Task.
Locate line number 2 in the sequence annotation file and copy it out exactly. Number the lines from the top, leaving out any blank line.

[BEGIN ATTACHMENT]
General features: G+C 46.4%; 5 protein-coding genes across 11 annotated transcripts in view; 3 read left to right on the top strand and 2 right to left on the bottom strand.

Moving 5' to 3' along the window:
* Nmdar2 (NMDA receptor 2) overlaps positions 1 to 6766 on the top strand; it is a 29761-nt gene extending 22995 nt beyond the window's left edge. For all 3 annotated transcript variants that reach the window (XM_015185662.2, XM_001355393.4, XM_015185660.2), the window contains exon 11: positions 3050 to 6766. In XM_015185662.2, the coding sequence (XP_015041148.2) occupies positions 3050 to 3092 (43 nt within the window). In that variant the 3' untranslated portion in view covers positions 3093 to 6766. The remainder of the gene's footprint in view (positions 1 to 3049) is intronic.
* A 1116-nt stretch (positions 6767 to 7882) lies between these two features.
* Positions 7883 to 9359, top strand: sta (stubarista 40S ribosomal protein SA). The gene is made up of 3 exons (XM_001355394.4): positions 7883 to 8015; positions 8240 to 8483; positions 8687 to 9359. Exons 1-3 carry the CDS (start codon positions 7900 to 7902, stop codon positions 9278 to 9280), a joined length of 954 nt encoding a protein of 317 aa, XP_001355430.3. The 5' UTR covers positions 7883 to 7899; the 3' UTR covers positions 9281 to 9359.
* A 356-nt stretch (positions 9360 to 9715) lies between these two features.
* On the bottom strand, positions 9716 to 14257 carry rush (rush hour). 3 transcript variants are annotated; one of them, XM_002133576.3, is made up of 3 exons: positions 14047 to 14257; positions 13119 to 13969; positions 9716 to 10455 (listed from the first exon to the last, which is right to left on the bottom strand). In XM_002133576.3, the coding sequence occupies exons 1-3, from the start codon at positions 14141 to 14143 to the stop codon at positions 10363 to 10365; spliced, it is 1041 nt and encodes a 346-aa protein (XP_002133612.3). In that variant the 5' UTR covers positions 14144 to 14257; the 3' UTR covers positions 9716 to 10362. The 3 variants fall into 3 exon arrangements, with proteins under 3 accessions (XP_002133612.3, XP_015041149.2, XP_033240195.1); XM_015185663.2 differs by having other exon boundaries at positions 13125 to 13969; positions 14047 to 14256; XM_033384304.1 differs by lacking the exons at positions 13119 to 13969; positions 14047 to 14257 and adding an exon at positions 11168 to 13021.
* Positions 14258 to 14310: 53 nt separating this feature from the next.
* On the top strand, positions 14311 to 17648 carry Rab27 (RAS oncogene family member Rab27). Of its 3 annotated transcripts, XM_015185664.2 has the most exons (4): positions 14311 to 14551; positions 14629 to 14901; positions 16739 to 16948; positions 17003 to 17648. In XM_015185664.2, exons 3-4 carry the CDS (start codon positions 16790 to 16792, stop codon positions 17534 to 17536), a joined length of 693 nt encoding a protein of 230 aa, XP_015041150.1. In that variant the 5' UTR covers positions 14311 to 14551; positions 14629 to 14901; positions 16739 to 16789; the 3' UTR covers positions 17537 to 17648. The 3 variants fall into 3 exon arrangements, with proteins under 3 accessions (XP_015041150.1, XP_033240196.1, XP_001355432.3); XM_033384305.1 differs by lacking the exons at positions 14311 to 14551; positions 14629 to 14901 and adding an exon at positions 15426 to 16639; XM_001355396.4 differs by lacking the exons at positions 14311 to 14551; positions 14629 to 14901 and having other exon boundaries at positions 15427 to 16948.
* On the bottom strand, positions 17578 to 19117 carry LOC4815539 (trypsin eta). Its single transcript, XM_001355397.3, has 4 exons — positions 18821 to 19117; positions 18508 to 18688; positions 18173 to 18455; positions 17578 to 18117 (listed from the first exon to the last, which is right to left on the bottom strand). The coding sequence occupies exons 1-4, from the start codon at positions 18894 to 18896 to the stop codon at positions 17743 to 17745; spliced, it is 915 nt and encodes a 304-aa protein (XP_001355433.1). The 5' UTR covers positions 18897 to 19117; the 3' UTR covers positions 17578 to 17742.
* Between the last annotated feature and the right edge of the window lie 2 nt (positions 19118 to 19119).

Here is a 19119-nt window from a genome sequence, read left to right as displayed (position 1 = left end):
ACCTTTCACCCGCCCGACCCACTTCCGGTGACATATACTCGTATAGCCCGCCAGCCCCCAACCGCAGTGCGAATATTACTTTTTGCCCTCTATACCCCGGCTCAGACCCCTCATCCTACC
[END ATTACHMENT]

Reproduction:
Moving 5' to 3' along the window: